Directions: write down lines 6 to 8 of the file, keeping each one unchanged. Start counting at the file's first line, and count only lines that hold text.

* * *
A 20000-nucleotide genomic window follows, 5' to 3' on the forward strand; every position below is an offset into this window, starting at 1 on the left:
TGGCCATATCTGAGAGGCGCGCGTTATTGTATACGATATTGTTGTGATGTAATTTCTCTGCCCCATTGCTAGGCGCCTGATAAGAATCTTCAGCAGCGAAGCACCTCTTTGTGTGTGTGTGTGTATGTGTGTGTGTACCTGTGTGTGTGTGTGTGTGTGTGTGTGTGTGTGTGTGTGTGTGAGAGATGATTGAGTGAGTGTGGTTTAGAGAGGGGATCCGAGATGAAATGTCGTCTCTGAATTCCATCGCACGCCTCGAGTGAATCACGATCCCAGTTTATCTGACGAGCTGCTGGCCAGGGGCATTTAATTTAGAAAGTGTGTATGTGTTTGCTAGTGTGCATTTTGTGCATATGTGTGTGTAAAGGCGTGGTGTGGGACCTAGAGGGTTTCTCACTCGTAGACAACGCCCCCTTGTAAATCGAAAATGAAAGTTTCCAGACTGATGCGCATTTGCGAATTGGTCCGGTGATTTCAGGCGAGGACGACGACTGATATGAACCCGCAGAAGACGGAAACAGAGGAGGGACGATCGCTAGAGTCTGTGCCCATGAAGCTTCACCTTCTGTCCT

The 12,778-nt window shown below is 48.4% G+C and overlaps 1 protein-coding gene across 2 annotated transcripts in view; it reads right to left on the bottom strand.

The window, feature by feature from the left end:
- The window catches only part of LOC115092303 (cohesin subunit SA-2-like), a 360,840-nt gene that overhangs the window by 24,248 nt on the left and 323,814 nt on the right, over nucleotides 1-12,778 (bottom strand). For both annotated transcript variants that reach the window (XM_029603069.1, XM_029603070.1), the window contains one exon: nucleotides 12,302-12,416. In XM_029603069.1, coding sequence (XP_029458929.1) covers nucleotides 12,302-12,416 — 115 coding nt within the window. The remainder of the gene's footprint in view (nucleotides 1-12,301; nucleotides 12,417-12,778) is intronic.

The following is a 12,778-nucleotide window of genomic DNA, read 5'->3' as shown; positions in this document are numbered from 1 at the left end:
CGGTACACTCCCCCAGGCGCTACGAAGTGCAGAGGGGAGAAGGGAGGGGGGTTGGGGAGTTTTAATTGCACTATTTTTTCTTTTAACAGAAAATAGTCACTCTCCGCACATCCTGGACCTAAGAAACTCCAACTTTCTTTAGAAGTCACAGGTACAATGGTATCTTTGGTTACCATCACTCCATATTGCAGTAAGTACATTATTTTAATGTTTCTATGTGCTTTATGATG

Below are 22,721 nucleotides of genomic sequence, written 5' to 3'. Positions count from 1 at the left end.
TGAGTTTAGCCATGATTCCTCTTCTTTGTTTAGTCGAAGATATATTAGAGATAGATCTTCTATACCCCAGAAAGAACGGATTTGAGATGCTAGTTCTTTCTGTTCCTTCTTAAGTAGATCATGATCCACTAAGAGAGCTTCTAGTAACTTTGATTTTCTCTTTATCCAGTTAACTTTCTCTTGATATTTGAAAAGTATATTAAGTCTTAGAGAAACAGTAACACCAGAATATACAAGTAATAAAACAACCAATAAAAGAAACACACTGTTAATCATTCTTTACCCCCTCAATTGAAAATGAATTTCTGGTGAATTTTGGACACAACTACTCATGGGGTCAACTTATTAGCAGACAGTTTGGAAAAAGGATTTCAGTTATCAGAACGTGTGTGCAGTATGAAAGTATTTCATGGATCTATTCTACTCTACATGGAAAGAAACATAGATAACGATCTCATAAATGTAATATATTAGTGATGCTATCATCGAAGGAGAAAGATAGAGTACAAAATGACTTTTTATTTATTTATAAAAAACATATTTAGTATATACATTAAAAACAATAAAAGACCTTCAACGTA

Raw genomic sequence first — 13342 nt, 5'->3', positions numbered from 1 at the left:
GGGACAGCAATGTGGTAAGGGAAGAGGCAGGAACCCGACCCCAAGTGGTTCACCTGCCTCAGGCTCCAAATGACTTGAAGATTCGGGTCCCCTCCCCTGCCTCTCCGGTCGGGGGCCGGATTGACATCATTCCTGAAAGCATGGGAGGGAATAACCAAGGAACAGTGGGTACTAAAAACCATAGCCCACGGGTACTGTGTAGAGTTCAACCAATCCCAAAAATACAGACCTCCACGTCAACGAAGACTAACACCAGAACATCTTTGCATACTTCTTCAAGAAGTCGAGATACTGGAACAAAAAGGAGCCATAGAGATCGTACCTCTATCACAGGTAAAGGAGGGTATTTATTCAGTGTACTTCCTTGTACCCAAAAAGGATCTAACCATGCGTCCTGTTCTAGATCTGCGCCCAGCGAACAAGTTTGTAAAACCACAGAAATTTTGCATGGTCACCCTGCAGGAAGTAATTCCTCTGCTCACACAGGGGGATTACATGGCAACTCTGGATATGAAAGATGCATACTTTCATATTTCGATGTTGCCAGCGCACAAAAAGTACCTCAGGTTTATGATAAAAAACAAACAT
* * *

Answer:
The following is a 12,778-nucleotide window of genomic DNA, read 5'->3' as shown; positions in this document are numbered from 1 at the left end:
CGGTACACTCCCCCAGGCGCTACGAAGTGCAGAGGGGAGAAGGGAGGGGGGTTGGGGAGTTTTAATTGCACTATTTTTTCTTTTAACAGAAAATAGTCACTCTCCGCACATCCTGGACCTAAGAAACTCCAACTTTCTTTAGAAGTCACAGGTACAATGGTATCTTTGGTTACCATCACTCCATATTGCAGTAAGTACATTATTTTAATGTTTCTATGTGCTTTATGATG

Below are 22,721 nucleotides of genomic sequence, written 5' to 3'. Positions count from 1 at the left end.